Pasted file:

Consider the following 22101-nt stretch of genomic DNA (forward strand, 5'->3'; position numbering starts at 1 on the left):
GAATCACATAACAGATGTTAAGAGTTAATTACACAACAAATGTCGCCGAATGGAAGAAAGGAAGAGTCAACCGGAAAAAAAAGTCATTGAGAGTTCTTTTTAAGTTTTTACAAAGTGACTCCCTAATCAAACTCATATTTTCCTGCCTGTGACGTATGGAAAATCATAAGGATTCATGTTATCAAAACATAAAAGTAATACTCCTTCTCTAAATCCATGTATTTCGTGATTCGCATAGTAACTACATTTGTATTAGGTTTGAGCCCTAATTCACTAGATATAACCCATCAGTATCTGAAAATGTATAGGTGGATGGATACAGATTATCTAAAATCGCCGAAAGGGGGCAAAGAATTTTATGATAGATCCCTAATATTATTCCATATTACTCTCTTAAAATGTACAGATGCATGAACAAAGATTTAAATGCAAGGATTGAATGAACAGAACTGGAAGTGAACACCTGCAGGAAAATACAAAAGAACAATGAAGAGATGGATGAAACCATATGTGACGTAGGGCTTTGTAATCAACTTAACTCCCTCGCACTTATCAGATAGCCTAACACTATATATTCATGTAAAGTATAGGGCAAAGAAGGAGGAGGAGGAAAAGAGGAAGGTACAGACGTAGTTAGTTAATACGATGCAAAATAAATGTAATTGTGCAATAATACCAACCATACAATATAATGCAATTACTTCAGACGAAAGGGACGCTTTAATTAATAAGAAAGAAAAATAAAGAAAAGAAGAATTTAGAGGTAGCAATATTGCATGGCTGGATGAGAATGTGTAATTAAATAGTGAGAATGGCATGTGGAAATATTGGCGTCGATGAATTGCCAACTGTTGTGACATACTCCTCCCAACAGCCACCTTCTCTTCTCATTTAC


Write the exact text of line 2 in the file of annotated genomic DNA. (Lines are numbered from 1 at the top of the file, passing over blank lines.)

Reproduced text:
GAATCACATAACAGATGTTAAGAGTTAATTACACAACAAATGTCGCCGAATGGAAGAAAGGAAGAGTCAACCGGAAAAAAAAGTCATTGAGAGTTCTTTTTAAGTTTTTACAAAGTGACTCCCTAATCAAACTCATATTTTCCTGCCTGTGACGTATGGAAAATCATAAGGATTCATGTTATCAAAACATAAAAGTAATACTCCTTCTCTAAATCCATGTATTTCGTGATTCGCATAGTAACTACATTTGTATTAGGTTTGAGCCCTAATTCACTAGATATAACCCATCAGTATCTGAAAATGTATAGGTGGATGGATACAGATTATCTAAAATCGCCGAAAGGGGGCAAAGAATTTTATGATAGATCCCTAATATTATTCCATATTACTCTCTTAAAATGTACAGATGCATGAACAAAGATTTAAATGCAAGGATTGAATGAACAGAACTGGAAGTGAACACCTGCAGGAAAATACAAAAGAACAATGAAGAGATGGATGAAACCATATGTGACGTAGGGCTTTGTAATCAACTTAACTCCCTCGCACTTATCAGATAGCCTAACACTATATATTCATGTAAAGTATAGGGCAAAGAAGGAGGAGGAGGAAAAGAGGAAGGTACAGACGTAGTTAGTTAATACGATGCAAAATAAATGTAATTGTGCAATAATACCAACCATACAATATAATGCAATTACTTCAGACGAAAGGGACGCTTTAATTAATAAGAAAGAAAAATAAAGAAAAGAAGAATTTAGAGGTAGCAATATTGCATGGCTGGATGAGAATGTGTAATTAAATAGTGAGAATGGCATGTGGAAATATTGGCGTCGATGAATTGCCAACTGTTGTGACATACTCCTCCCAACAGCCACCTTCTCTTCTCATTTAC